“Mama says, ‘Stupid is as stupid does.’” My daddy liked to say, “Better to keep your mouth shut and be thought a fool than to open it and remove all doubt.” The fictional Mrs. Gump and the quite real Mr. McCartney were probably kindred spirits.
Many of us were taught that “stupid” was a bad word and should never be used to describe another person. Perhaps that’s still the case in homes where children are being reared and such things matter. Mother, who had no problem trying to have things both ways, would say to me, “For someone as smart as you are, you can do some pretty stupid things” when the occasion called for it.
Big Mama, my grandmother who was a stickler for crossed ankles but not crossed knees, referred to some folks as “born simple.” That kind of got expanded in the family to “born with a case of the simples,” a rare example of the succinct needing to give way to the wordy.
Lifted out of context, Bertrand Russell once said, “The fundamental cause of the trouble is that in the modern world the stupid are cocksure while the intelligent are full of doubt.” Even though “cocksure” is one of those perfectly innocent words likely to raise an eyebrow when used with nonchalance, actually being cocksure is not a particularly good thing. Any poker player who went all in on an ace high flush and lost everything to a full house can tell you that.
In Coal Miner’s Daughter, Sissy Spacek has the wonderful line, “I may be ignorant, but I ain’t stupid!” Now whether or not Loretta Lynn ever said that, she and the rest of us should all be able to distinguish between the uninformed/ignorant and the unintelligent/stupid. Now back to Bertie.
Immediately following the aforementioned quote, the great historian/ mathematician/philosopher said, “Even those of the intelligent who believe that they have a nostrum are too individualistic to combine with other intelligent men from whom they differ on minor points.” Well, that’s some farsighted thinking from a man who’s been dead for 50 years and probably never sat in a roomful of Democrats.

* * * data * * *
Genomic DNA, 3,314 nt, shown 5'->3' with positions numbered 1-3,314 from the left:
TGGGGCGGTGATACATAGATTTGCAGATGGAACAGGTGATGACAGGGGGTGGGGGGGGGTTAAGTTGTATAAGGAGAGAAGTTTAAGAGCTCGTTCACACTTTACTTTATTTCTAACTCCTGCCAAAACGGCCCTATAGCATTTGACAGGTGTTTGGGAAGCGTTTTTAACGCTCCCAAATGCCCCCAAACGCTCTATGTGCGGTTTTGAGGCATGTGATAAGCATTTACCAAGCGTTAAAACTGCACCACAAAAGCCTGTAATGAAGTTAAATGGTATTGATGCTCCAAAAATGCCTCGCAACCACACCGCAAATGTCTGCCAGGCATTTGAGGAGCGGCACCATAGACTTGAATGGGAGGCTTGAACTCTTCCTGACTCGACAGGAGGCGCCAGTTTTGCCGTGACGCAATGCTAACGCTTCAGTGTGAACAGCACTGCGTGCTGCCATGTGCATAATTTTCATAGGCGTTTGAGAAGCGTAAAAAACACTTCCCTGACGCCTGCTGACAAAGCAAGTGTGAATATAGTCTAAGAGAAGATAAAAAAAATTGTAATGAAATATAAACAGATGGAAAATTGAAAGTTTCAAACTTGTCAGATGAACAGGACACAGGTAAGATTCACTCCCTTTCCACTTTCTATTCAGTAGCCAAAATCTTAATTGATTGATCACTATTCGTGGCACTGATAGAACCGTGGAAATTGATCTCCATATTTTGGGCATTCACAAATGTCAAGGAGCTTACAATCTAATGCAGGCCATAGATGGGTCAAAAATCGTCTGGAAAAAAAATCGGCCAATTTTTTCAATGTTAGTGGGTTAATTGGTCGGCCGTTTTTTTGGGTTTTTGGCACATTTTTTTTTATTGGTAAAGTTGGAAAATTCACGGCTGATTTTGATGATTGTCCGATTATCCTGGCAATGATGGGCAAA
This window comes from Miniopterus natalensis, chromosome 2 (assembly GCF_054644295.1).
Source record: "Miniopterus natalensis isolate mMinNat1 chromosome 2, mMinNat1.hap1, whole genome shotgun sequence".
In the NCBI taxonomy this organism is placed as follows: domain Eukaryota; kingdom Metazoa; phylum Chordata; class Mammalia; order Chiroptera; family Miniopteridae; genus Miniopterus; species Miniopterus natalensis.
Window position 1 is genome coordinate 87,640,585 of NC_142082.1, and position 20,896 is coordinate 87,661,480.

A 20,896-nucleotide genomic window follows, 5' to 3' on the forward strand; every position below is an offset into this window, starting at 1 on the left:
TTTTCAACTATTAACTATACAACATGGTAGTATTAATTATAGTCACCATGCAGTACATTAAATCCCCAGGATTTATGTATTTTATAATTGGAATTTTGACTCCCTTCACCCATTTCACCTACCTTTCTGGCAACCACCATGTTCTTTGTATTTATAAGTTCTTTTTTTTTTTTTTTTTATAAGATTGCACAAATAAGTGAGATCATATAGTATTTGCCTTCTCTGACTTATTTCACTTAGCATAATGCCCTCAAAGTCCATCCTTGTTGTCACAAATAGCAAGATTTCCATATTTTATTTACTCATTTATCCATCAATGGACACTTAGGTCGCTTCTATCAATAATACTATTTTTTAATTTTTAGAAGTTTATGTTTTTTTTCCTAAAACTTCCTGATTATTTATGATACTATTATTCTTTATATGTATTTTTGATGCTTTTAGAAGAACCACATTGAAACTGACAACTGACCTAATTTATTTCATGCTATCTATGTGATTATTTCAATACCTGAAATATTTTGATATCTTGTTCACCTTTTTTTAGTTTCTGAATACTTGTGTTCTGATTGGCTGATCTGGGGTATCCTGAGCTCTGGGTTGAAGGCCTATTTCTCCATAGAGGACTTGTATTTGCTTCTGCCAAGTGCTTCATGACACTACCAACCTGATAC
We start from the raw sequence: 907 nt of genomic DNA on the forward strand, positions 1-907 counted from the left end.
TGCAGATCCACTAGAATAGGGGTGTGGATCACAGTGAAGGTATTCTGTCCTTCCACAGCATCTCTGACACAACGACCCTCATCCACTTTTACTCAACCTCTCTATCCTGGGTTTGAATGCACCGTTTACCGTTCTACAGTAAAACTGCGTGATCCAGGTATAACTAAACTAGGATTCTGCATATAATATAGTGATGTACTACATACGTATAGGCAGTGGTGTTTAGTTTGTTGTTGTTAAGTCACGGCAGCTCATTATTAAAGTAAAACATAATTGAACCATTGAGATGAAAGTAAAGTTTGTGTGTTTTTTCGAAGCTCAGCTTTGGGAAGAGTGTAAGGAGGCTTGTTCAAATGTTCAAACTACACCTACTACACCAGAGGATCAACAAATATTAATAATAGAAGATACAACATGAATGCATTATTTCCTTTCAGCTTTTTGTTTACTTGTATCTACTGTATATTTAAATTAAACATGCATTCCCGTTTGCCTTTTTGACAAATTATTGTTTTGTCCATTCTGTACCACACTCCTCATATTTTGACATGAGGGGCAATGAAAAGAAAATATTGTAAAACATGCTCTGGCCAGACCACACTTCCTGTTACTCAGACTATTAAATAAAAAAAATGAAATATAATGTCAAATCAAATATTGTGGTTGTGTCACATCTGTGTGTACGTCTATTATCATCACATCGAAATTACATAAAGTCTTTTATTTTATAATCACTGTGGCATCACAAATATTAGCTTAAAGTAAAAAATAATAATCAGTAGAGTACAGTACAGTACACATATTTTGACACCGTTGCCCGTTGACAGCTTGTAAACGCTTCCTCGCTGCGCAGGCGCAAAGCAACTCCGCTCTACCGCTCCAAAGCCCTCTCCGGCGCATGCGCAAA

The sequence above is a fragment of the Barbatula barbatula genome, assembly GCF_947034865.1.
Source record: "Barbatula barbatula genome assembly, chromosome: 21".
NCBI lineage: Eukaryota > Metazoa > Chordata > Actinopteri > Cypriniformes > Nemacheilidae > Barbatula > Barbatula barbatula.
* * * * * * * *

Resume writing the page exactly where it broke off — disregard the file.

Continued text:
Ready for that context I omitted earlier? (For those who already know the context, please feel free to skip the rest of the column and go back to Proust or Stendahl or whatever you’re re-reading these days.) The Russell quotes come from an essay he wrote called “The Triumph of Stupidity.”
Despite roughly half of this country seemingly thinking that the other half has cornered the market on stupidity (and vice versa), Russell wasn’t writing about America. He was writing about Germany in 1933.
He did mention America in closing. “In this gloomy state of affairs, the brightest spot is America. . . the men in power deal with what is amiss by constructive measures, not by pogroms and wholesale imprisonment. . . Perhaps America is once more destined to save Europe from the consequences of its excesses.”
And America was so destined. But in the here and now, it’s hard to assert credibly that we’re the “brightest spot” or that those in power (thankfully no longer all men) consistently address issues with “constructive measures.”
It seems to me that Mrs. Gump and Daddy, being of the 20th century, thought the revelation of stupidity could be masked by not doing or saying stupid stuff. One might think of it as the exercise of some restraint, a quality we are deeply lacking in the 21st century.
My nephew has broken me of the habit of inquiring, “Can I ask a stupid question?” After about the third time he responded with, “Better than anyone I know,” I took the hint. “Can I say something stupid?” perhaps requires a more nuanced response. Our free speech may be guaranteed by the Constitution, but if that speech is, let’s say uninformed, there may be a somewhat hidden cost to it. In which case, the correct answer to that question is, “Well, you CAN, but perhaps you shouldn’t.”